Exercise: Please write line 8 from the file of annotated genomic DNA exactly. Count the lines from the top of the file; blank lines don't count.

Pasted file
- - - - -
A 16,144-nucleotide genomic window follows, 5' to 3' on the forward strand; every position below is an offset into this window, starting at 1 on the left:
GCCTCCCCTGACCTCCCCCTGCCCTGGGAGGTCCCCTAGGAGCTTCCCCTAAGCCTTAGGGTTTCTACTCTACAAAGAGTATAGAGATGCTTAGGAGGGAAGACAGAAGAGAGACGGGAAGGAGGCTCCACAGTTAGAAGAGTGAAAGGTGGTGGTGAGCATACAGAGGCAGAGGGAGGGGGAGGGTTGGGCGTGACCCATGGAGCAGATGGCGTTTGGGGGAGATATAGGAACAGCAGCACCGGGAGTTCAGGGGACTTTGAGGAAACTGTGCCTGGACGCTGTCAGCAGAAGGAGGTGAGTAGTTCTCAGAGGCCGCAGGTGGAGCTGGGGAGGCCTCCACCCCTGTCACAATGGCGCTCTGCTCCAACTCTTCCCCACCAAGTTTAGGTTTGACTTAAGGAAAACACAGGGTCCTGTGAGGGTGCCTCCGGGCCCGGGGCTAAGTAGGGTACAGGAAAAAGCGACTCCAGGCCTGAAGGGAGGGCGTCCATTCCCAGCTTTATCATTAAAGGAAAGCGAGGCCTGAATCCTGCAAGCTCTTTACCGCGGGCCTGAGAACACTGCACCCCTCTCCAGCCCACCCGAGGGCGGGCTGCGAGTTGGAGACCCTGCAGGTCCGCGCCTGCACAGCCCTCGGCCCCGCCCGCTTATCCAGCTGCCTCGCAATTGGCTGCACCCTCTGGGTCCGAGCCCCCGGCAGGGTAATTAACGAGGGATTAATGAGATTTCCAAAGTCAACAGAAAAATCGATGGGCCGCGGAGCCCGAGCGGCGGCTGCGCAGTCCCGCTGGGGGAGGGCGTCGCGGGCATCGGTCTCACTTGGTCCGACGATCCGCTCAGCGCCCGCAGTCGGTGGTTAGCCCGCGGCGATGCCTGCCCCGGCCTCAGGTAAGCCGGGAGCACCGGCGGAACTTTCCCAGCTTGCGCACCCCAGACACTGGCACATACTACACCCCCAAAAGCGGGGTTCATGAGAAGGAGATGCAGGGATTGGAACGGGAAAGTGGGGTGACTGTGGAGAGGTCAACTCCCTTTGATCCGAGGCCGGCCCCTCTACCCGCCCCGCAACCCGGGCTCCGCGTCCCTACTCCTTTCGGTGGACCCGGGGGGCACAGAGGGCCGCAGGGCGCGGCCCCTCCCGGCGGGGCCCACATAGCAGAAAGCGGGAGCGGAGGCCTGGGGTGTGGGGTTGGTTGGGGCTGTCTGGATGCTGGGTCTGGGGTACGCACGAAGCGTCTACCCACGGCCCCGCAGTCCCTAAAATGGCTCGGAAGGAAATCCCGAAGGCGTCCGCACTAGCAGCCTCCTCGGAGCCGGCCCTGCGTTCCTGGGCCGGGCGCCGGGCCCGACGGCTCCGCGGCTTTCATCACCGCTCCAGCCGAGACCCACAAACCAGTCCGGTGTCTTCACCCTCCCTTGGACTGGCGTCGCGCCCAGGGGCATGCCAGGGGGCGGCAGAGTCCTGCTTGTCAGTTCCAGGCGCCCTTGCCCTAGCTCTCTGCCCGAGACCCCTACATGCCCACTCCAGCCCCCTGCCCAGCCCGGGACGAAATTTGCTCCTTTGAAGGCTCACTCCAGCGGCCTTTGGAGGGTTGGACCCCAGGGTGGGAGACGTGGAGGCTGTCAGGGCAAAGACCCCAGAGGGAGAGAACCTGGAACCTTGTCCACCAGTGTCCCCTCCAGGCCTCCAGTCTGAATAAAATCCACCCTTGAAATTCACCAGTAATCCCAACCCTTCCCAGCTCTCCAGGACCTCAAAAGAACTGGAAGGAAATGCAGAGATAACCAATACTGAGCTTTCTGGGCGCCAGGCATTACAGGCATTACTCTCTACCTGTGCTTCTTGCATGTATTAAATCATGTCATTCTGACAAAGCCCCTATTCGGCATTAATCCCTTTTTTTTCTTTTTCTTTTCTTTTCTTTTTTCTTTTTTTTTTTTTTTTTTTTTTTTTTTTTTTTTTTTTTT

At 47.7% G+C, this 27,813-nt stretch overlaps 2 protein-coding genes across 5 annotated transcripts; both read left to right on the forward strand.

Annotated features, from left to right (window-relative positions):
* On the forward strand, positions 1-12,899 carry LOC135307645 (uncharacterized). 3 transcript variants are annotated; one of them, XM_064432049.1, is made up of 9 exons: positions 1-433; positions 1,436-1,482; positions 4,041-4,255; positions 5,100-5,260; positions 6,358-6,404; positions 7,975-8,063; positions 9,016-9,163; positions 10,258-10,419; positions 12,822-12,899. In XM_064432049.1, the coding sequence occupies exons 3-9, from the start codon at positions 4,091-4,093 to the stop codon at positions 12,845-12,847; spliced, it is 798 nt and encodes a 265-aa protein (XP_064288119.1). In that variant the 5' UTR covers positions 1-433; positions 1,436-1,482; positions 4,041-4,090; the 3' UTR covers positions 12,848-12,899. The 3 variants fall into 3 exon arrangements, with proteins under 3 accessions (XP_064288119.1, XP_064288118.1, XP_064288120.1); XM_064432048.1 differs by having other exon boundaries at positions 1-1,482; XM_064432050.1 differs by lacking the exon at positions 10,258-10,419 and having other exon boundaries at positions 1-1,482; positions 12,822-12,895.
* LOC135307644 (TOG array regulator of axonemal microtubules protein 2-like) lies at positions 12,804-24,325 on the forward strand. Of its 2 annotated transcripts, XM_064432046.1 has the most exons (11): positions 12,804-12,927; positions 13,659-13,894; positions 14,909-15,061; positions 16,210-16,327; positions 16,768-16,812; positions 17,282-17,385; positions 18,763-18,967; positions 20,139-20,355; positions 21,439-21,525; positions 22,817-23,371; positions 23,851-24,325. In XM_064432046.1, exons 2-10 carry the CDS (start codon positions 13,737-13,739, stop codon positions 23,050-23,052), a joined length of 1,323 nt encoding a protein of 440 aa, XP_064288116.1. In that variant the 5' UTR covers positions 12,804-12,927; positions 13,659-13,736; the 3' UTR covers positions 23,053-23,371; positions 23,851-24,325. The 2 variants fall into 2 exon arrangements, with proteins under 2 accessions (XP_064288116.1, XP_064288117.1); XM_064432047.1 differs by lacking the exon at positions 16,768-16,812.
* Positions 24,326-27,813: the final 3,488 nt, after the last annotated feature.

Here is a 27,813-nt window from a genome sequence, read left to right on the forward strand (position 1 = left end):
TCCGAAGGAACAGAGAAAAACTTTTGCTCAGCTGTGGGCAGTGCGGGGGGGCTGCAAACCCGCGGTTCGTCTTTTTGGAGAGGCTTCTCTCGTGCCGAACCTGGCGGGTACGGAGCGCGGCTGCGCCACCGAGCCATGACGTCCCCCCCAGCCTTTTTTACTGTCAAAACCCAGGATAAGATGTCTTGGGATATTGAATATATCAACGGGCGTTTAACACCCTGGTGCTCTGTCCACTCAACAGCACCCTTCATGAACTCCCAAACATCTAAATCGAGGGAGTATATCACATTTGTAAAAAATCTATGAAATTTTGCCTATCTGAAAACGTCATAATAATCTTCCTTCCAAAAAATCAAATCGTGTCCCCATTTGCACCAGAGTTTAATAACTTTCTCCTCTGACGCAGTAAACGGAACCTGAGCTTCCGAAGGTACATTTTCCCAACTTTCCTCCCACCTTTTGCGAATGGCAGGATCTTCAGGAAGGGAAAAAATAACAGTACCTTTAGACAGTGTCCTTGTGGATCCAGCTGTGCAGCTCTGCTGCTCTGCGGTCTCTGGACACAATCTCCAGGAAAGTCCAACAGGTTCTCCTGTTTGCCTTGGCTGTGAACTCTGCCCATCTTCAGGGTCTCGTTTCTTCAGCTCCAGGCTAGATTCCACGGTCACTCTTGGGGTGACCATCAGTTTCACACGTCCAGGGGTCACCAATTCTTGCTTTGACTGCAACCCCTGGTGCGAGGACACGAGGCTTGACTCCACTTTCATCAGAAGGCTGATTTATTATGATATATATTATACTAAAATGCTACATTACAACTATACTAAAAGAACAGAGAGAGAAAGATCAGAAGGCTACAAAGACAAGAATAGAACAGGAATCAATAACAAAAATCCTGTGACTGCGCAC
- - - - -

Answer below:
Here is a 27,813-nt window from a genome sequence, read left to right on the forward strand (position 1 = left end):